Not Empty

There is a girl at a table eating iceberg lettuce.

There is a girl at a table eating a medium rare steak.

There is a girl, at a table, in a restaurant, eating the frozen pizza and cheese dust
tortilla chips of her youth.

One is full, one is empty, one is longing for you to love her better, with more obsession with more compulsion with more noise with more anger with more pity with more longing with more agony.

With more transgression, more gloss, more luxury labeling, more status and symbolism, more fill light, more
retouching, more apathetic disregard for the banal conventions of beauty. And truth.

There is a girl at a table who belongs to your body. I’m not telling you because it’s pretty, I’m not
telling you because it’s news. I don’t even know where the table is, or how to get there, or how
long she’ll be needing you this way.

I just want you to know that she’s waiting.

That I see her.

That I know what this is about.

Some Sunday

Right now:
the record makes no sound through the stereo
the numbers are not corresponding with the dial
a blue jay flies into the backyard and
the sun just walks away.

The piano does not play itself
and the sky has become so overcrowded that
we are being asked to move out.
“The last glass of wine in the bottle” is another word for “the wasted end of the evening,”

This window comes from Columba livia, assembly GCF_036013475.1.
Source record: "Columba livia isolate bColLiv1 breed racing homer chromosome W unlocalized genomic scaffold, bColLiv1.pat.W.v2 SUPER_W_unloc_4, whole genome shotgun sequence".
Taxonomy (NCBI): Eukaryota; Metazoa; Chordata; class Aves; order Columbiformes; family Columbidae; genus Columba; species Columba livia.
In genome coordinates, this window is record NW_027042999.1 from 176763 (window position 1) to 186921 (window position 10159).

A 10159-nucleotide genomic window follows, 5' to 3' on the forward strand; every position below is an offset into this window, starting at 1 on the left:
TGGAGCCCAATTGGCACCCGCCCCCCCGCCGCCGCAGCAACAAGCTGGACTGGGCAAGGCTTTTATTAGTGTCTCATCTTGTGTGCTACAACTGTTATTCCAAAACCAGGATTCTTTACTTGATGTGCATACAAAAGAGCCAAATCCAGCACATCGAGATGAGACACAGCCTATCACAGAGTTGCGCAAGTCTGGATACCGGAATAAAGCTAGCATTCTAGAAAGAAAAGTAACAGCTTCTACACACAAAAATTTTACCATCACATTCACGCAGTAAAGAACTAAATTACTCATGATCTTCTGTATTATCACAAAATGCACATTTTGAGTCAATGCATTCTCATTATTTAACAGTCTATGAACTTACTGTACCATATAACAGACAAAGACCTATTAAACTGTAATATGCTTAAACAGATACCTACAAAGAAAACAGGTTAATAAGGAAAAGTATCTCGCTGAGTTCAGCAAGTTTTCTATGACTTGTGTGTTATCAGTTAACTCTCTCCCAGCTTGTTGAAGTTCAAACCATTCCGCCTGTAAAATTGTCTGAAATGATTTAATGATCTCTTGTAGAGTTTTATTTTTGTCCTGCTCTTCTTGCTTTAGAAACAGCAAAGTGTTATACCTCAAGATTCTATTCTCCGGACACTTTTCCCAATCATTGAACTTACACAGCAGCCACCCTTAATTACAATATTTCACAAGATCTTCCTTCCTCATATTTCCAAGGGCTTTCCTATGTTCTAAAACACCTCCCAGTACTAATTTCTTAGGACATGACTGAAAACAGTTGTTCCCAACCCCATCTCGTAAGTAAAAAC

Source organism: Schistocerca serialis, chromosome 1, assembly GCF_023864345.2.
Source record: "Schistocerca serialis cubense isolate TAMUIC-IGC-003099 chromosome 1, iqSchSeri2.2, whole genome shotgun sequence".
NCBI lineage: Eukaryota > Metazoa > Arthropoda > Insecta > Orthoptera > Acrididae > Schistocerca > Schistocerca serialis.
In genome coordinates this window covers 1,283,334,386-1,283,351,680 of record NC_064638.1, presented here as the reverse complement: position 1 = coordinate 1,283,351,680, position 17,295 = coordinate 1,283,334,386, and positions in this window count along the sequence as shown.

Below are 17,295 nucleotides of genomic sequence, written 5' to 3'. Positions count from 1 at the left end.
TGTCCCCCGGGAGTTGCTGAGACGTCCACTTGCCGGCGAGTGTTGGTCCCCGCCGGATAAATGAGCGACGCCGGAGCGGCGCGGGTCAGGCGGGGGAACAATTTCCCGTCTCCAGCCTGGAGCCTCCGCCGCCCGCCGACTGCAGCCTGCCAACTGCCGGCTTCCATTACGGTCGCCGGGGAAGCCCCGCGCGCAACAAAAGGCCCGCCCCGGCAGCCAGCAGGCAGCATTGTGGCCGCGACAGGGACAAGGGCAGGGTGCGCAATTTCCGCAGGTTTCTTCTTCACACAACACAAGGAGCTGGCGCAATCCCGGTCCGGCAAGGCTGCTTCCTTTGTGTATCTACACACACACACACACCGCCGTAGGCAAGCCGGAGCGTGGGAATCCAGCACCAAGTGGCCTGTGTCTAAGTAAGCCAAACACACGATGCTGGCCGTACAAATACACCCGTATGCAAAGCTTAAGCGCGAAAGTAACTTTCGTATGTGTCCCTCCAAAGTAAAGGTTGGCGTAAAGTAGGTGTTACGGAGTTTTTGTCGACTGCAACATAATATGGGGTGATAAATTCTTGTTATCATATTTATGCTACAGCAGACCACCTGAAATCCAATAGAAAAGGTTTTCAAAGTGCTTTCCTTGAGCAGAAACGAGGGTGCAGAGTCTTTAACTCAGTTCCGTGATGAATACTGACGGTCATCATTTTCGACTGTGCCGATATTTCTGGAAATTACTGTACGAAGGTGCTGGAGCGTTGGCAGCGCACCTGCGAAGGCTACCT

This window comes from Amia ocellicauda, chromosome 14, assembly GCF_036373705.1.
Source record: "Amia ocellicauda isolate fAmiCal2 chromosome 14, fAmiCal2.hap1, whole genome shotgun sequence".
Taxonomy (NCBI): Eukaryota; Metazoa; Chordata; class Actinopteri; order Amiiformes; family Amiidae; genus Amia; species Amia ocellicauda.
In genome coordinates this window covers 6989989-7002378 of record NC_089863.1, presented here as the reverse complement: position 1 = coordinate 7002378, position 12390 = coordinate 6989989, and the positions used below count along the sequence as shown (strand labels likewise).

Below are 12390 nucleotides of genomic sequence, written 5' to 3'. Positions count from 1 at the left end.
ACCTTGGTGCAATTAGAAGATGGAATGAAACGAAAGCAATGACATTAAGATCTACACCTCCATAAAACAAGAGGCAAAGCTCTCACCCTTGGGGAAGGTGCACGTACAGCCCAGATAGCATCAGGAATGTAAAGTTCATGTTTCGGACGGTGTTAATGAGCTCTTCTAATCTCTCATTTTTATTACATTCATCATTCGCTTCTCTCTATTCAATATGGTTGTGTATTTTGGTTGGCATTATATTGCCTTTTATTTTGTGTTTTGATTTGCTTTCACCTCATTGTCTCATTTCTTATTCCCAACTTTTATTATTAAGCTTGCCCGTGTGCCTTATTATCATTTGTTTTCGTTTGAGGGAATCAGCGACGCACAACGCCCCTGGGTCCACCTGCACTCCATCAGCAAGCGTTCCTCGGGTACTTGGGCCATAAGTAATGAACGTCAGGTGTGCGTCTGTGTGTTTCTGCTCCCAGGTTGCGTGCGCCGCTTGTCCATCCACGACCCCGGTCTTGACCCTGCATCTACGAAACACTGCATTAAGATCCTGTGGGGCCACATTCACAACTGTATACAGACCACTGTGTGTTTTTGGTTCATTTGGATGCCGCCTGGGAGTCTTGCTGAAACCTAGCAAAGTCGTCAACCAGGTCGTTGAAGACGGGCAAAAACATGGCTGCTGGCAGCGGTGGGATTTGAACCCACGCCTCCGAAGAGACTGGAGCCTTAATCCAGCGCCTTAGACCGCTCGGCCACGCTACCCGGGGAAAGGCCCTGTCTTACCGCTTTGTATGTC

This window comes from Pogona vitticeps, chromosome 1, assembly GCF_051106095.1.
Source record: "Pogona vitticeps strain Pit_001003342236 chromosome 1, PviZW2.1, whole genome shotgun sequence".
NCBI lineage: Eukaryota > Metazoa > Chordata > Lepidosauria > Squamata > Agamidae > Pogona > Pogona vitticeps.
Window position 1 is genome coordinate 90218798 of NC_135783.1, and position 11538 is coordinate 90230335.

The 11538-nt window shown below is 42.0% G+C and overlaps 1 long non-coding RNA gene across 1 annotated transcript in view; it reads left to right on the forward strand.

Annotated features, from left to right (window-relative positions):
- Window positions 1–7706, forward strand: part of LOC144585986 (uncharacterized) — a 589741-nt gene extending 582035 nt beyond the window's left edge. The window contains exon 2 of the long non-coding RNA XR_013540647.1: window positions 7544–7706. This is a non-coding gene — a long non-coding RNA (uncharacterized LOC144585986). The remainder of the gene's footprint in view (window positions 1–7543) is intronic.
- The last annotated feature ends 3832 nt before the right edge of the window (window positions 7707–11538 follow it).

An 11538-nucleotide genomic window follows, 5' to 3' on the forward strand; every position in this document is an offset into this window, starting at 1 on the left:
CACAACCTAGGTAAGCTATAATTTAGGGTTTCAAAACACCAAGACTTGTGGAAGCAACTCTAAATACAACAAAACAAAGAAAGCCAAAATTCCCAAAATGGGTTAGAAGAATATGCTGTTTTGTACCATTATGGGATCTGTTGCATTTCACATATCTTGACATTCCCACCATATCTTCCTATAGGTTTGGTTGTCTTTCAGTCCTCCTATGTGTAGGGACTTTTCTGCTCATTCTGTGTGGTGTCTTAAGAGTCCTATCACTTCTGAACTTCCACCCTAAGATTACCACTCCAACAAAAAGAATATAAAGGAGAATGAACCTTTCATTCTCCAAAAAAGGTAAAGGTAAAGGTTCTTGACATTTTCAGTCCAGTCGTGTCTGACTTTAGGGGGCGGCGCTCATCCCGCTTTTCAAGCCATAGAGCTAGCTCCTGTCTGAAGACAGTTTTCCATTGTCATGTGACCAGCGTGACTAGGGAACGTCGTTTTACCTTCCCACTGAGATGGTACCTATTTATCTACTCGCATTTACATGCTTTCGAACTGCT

and I’ve been trying my best
to let the wind move me
ever since watching it lift an old gray mattress off
the roof of a speeding Ford pick-up truck
and ever since long before that.
Right now what I am trying to say is:
I believe in witchcraft
and small seaside towns
and heart monitors
and bird songs, as shrill and as biting as they can sometimes be.

And I believe that the wind can move me;
it seems true enough to be true
if the song needs you to hear it
if the wine needs us to drink it
if the sun can just walk away.
But this is just some Sunday, like all the others and all the rest still to come.

Right now what I am trying to say is: I think blue jays are good-looking
even though they are predatory and vicious.
Beauty and survival are not mutually exclusive
at least not in birds
although they might be in people
and whomever else.

The piano does not play itself;
the record makes no sound through the stereo;
and the sky has become so overcrowded that
we are being asked to move out,

and honestly, i have no idea where we’ll go
except for wherever the wind will take us.

Right now what I’m trying to say is: I don’t think there is anywhere left to go.
I don’t think there was anywhere to begin with,
which is something we should have thought about before right now.

But maybe we weren’t meant to hear that record
and maybe the piano doesn’t have anything to say.
Maybe we can just listen to the bird songs
and the airplanes
and the empty wine bottle—
as lonely and desperate and monochromatic as it can sometimes be.

As far as witchcraft goes, that was mostly wishful thinking.
What I’m trying to say right now is that the only magic I have ever known
has been contained in music
and survival

and the wind.

Laura Sullivan Cassidy

Laura Sullivan Cassidy is a (fairly) longtime Seattle journalist—most recently the style editor of Seattle Met; currently a fashion editor at Nordstrom—and short fiction writer/experimental storyteller. She is that person you met at that party who asked you all those questions.

Photograph by Christine MacLean

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